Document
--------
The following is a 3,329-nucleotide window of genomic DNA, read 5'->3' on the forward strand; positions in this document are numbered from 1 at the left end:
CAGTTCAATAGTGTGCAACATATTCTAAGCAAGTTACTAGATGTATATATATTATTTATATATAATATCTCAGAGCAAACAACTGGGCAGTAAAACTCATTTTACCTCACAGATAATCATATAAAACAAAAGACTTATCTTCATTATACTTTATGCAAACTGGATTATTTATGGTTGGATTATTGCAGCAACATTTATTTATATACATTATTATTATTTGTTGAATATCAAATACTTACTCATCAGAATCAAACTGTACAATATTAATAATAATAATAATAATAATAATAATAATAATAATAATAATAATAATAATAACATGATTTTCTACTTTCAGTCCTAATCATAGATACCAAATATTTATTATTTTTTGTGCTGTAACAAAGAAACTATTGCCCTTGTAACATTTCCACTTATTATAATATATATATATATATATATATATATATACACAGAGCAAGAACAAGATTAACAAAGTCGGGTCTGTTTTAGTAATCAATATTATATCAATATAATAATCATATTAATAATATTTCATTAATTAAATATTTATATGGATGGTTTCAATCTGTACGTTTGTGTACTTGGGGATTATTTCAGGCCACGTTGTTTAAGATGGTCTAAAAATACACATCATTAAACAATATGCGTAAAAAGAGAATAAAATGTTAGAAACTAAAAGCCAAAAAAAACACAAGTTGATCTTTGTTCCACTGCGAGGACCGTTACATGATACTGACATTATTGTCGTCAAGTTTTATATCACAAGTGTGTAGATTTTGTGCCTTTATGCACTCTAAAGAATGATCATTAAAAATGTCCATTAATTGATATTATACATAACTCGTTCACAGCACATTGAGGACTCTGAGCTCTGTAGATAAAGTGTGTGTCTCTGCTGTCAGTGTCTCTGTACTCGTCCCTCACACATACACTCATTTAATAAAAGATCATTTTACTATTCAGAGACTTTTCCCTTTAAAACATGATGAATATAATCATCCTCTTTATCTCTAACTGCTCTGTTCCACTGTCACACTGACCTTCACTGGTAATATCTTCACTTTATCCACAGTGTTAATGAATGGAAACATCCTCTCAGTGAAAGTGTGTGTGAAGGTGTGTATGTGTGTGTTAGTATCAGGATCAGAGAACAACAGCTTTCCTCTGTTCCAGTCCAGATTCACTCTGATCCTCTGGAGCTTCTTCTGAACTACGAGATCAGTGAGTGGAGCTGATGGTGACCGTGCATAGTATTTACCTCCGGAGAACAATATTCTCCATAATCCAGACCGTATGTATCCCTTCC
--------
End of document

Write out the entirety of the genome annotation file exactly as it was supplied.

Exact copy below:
The following is a 3,329-nucleotide window of genomic DNA, read 5'->3' on the forward strand; positions in this document are numbered from 1 at the left end:
CAGTTCAATAGTGTGCAACATATTCTAAGCAAGTTACTAGATGTATATATATTATTTATATATAATATCTCAGAGCAAACAACTGGGCAGTAAAACTCATTTTACCTCACAGATAATCATATAAAACAAAAGACTTATCTTCATTATACTTTATGCAAACTGGATTATTTATGGTTGGATTATTGCAGCAACATTTATTTATATACATTATTATTATTTGTTGAATATCAAATACTTACTCATCAGAATCAAACTGTACAATATTAATAATAATAATAATAATAATAATAATAATAATAATAATAATAATAATAATAACATGATTTTCTACTTTCAGTCCTAATCATAGATACCAAATATTTATTATTTTTTGTGCTGTAACAAAGAAACTATTGCCCTTGTAACATTTCCACTTATTATAATATATATATATATATATATATATATATACACAGAGCAAGAACAAGATTAACAAAGTCGGGTCTGTTTTAGTAATCAATATTATATCAATATAATAATCATATTAATAATATTTCATTAATTAAATATTTATATGGATGGTTTCAATCTGTACGTTTGTGTACTTGGGGATTATTTCAGGCCACGTTGTTTAAGATGGTCTAAAAATACACATCATTAAACAATATGCGTAAAAAGAGAATAAAATGTTAGAAACTAAAAGCCAAAAAAAACACAAGTTGATCTTTGTTCCACTGCGAGGACCGTTACATGATACTGACATTATTGTCGTCAAGTTTTATATCACAAGTGTGTAGATTTTGTGCCTTTATGCACTCTAAAGAATGATCATTAAAAATGTCCATTAATTGATATTATACATAACTCGTTCACAGCACATTGAGGACTCTGAGCTCTGTAGATAAAGTGTGTGTCTCTGCTGTCAGTGTCTCTGTACTCGTCCCTCACACATACACTCATTTAATAAAAGATCATTTTACTATTCAGAGACTTTTCCCTTTAAAACATGATGAATATAATCATCCTCTTTATCTCTAACTGCTCTGTTCCACTGTCACACTGACCTTCACTGGTAATATCTTCACTTTATCCACAGTGTTAATGAATGGAAACATCCTCTCAGTGAAAGTGTGTGTGAAGGTGTGTATGTGTGTGTTAGTATCAGGATCAGAGAACAACAGCTTTCCTCTGTTCCAGTCCAGATTCACTCTGATCCTCTGGAGCTTCTTCTGAACTACGAGATCAGTGAGTGGAGCTGATGGTGACCGTGCATAGTATTTACCTCCGGAGAACAATATTCTCCATAATCCAGACCGTATGTATCCCTTCC